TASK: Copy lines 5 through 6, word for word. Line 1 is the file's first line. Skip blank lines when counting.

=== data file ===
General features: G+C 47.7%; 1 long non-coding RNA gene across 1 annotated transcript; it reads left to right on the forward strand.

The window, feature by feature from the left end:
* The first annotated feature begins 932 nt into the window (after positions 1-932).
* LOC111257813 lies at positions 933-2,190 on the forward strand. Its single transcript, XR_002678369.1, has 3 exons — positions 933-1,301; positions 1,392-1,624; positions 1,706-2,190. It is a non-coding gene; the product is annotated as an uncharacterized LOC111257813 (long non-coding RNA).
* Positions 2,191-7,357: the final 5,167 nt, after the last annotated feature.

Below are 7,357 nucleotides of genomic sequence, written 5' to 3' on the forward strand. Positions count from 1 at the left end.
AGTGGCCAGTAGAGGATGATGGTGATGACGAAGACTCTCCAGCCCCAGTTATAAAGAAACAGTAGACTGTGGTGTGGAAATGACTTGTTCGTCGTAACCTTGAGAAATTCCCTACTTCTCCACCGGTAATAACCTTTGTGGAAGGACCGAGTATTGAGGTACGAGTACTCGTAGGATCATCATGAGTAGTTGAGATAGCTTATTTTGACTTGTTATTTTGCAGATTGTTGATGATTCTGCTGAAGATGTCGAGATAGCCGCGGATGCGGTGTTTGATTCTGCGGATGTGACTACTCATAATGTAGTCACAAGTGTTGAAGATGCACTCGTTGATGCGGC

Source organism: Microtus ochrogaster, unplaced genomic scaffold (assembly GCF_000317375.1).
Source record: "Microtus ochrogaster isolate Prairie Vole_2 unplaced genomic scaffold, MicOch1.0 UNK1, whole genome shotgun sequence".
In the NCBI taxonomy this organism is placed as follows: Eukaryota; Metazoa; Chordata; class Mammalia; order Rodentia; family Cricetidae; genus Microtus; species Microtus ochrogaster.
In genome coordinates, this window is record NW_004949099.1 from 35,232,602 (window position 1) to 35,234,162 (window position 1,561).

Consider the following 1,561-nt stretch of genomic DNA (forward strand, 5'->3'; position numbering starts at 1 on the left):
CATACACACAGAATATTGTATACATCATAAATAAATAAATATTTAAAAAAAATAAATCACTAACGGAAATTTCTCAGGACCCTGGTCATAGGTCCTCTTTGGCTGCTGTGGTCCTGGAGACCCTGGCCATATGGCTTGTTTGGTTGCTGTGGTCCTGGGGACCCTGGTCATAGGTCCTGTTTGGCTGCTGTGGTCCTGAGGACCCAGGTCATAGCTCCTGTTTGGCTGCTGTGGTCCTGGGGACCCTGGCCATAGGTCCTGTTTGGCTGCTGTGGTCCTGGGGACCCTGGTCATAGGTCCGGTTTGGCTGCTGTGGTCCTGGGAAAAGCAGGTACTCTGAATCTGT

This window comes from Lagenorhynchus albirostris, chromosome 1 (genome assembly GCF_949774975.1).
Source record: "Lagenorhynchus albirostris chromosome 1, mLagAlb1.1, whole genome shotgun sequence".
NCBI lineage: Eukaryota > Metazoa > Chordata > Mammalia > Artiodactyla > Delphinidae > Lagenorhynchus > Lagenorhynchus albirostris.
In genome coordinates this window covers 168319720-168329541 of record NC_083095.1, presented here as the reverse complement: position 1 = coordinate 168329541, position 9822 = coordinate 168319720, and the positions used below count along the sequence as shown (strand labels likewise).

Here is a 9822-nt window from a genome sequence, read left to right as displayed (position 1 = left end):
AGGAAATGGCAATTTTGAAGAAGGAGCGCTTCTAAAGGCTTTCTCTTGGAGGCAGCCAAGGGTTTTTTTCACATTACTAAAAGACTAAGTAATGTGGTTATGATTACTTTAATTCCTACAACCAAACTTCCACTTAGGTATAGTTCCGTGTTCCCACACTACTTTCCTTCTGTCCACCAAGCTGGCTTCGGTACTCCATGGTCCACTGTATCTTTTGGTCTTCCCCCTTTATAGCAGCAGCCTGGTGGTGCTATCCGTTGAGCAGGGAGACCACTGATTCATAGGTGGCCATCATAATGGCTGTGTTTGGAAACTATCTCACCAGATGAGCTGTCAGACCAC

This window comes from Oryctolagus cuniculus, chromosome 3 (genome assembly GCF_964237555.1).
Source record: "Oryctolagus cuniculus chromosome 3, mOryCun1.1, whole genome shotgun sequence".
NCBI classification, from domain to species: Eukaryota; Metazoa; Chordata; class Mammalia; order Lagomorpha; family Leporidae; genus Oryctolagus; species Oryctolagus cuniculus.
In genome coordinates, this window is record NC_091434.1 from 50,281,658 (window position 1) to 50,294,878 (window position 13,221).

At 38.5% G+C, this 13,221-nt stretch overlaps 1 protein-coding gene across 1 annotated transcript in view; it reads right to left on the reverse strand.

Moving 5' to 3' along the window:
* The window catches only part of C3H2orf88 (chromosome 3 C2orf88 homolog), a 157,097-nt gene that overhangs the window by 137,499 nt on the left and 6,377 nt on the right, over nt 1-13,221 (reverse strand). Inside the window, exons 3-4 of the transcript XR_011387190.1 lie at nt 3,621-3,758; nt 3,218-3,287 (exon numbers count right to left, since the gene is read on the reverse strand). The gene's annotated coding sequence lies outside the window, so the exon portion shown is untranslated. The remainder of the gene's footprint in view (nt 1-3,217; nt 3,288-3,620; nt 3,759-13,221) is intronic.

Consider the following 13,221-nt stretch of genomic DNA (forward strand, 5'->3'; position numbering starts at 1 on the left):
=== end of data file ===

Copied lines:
* Positions 2,191-7,357: the final 5,167 nt, after the last annotated feature.

Below are 7,357 nucleotides of genomic sequence, written 5' to 3' on the forward strand. Positions count from 1 at the left end.